“After debating the pros and cons, we had decided that anytime we could get the attorney for the president of the United States to offer assistance to us, we needed to say to be thankful and accept,” writes Corsi.
Corsi writes of one instance in which Gray, his lawyer, had contact with Sekulow. He says that he wanted Gray to warn Trump that “we had to assume the Special Counselor would have everything.”
“All emails, text messages, written notes, and phone records could be obtained by search warrant.”
“I wanted the president warned NOT to give in-person verbal testimony to Mueller under any circumstances,” he adds, expressing concern that prosecutors were moving towards a “perjury trap” against him for misremembering details about a July 25, 2016 email he received from Stone.
Sekulow has not responded to several request for comment about the defense agreement.
Corsi accepted “limited use immunity” from prosecutors to avoid what he claims would have been another perjury trap. He writes that the immunity discussions began after Aaron Zelinsky, a prosecutor on the Mueller team, asked whether he was aware that Stone had testified to the House Intelligence Committee that Corsi’s research on the Podesta brothers was the basis for his Aug. 21, 2016 tweet.
Gray interrupted the session to confer with prosecutors. Minutes later, he informed Corsi that prosecutors “had agreed to give me a grant of immunity for my testimony here.”
“David explained to me that I could be criminally charged for subornation of perjury for my role in creating a ‘cover story’ about Podesta that Stone used in his testimony under oath to the House Intelligence Committee,” Corsi writes.
Stone’s Podesta tweet has been a central part of the special counsel’s Russia probe. John Podesta asserted just after Trump defeated Hillary Clinton that the tweet and others that Stone posted before WikiLeaks’ Oct. 7, 2016 release of Podesta emails showed that Stone had advance knowledge of WikiLeaks’ plans.
Stone has claimed other tweets he made about WikiLeaks in October 2016 were based on tips he received from Randy Credico, a left-wing activist who is close friends with WikiLeaks lawyer Margaret Ratner Kunstler.
Stone released text messages on Nov. 14 which showed that Credico told him that WikiLeaks would release documents that would roil the Clinton campaign.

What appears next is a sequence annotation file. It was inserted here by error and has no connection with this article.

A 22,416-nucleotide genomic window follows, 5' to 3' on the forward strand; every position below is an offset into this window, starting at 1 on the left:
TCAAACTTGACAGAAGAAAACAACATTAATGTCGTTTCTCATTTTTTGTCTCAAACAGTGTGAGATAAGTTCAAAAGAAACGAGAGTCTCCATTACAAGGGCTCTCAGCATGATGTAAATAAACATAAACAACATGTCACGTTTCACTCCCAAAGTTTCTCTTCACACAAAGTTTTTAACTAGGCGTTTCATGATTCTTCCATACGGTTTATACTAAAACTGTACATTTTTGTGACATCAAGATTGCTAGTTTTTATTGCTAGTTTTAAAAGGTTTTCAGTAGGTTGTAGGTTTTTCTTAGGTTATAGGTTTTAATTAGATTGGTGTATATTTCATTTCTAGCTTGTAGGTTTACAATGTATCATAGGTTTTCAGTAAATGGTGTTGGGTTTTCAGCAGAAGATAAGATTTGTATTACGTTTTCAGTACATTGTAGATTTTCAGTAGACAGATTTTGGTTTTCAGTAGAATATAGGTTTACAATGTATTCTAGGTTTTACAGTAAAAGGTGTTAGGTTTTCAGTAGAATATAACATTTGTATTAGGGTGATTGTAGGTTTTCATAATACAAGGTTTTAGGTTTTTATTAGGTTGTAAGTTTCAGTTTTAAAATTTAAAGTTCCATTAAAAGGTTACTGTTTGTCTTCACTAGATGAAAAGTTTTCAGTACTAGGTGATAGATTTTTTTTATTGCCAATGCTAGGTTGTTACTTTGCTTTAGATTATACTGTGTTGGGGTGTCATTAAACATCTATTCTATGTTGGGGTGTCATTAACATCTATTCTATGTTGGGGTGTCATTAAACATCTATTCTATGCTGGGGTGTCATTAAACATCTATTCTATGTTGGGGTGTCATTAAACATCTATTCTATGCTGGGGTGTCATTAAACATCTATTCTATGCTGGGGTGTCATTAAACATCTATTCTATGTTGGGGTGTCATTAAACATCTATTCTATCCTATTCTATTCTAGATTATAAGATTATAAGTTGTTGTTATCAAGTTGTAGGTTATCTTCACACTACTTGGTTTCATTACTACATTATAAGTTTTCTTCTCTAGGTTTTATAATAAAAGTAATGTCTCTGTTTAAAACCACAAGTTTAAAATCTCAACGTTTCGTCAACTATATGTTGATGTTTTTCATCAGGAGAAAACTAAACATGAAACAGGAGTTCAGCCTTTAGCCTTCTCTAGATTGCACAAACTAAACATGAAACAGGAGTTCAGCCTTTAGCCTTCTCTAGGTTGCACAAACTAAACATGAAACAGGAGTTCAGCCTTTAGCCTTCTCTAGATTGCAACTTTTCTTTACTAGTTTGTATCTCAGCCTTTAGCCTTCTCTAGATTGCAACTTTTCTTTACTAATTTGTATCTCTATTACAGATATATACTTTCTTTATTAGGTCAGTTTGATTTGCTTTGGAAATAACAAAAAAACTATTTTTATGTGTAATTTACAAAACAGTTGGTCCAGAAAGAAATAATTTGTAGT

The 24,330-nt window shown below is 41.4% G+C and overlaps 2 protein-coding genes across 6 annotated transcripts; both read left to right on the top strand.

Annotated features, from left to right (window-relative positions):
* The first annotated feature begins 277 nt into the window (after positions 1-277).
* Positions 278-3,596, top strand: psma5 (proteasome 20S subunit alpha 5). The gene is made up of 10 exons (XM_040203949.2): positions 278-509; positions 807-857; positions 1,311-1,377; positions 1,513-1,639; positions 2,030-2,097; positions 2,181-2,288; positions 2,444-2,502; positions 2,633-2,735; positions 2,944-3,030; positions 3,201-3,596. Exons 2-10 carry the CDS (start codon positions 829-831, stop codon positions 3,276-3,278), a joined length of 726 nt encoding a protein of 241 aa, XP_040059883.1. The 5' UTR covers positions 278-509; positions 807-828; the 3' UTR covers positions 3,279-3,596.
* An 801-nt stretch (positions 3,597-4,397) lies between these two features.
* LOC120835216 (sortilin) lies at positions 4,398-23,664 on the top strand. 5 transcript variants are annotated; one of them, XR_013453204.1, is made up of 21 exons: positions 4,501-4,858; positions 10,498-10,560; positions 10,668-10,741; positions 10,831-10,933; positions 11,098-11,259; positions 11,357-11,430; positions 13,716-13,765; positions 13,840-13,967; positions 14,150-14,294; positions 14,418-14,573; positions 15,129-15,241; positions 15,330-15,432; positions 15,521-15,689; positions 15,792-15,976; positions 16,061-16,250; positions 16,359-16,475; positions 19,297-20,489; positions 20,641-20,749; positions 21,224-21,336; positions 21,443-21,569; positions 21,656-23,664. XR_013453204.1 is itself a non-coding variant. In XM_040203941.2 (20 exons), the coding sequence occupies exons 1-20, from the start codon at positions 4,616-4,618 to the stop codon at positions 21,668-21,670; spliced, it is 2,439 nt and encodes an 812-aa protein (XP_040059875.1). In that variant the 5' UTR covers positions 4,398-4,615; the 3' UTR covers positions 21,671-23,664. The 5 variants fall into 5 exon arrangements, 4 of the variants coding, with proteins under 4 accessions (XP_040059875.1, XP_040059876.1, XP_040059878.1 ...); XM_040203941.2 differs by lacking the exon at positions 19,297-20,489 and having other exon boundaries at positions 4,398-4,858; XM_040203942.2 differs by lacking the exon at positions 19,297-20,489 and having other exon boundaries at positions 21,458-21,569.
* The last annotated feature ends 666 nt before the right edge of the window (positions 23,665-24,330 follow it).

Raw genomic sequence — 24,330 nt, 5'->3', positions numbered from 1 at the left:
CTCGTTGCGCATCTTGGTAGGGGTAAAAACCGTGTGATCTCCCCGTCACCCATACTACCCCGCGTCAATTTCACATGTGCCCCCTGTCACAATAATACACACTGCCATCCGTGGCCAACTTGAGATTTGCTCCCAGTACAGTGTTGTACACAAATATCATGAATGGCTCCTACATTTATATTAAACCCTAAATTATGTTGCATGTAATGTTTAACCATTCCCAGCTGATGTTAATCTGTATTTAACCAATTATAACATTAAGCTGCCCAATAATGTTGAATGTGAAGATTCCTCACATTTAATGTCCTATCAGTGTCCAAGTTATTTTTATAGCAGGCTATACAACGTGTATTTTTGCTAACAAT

“Hillary’s campaign will die this week,” Credico texted Stone on Oct. 1, 2016.
“Julian Assange has kryptonite on Hillary,” Credico told Stone on Aug. 27, 2016.
Though Credico appears to be one source of information for Stone, prosecutors appear unconvinced by Stone’s public denials that he had no other back channels to WikiLeaks.
For his part, Corsi denies ever speaking to WikiLeaks founder Julian Assange or any of his intermediaries.
Corsi writes that his alleged cover up plan with Stone began on Aug. 30, 2016 when Stone emailed him asking to speak on the phone.
“I have no precise recollection of that phone call,” writes Corsi, adding, “But from what happened next, I have reconstructed that in the phone call Stone told me he was getting heat for his tweet and needed some cover.”
Corsi claimed that he had begun researching John Podesta’s business links to Russia, and believed that the research “would make an excellent cover-story for Stone’s unfortunate Tweet.”
Corsi writes that in his phone call later that evening, “I suggested Stone could use me as an excuse, claiming my research on Podesta and Russia was the basis for Stone’s prediction that Podesta would soon be in the pickle barrel.”
“I knew this was a cover-story, in effect not true, since I recalled telling Stone earlier in August that Assange had Podesta emails that he planned to drop as the ‘October Surprise,’ calculated by Assange to deliver a knock-out blow to Hillary Clinton’s presidential aspirations.”
Corsi emailed the nine-page memo to Stone the following day.
“So you knew this was a lie when you wrote the Podesta email,” Zelinsky asked Corsi during one question-and-answer session, he writes.
“Yes, I did,” Corsi responded. “In politics, it’s not unusual to create alternative explanations to deflect the attacks of your political opponents.”
Corsi maintains that neither he nor Stone committed any crime.
“The evidence I provided against Stone was very weak,” he asserts.
“So, what if we had concocted a cover story to explain away Stone’s ‘Podesta’s time in the barrel’ email…So, what if Roger Stone used my cover story to testify before the House Intelligence Committee. Roger could amend that testimony and Congress rarely pursues anyone for criminal charges of perjury,” he wrote.
“Without the link to Assange, there was no ‘Russian Collusion’ that could be pinned on Roger Stone.”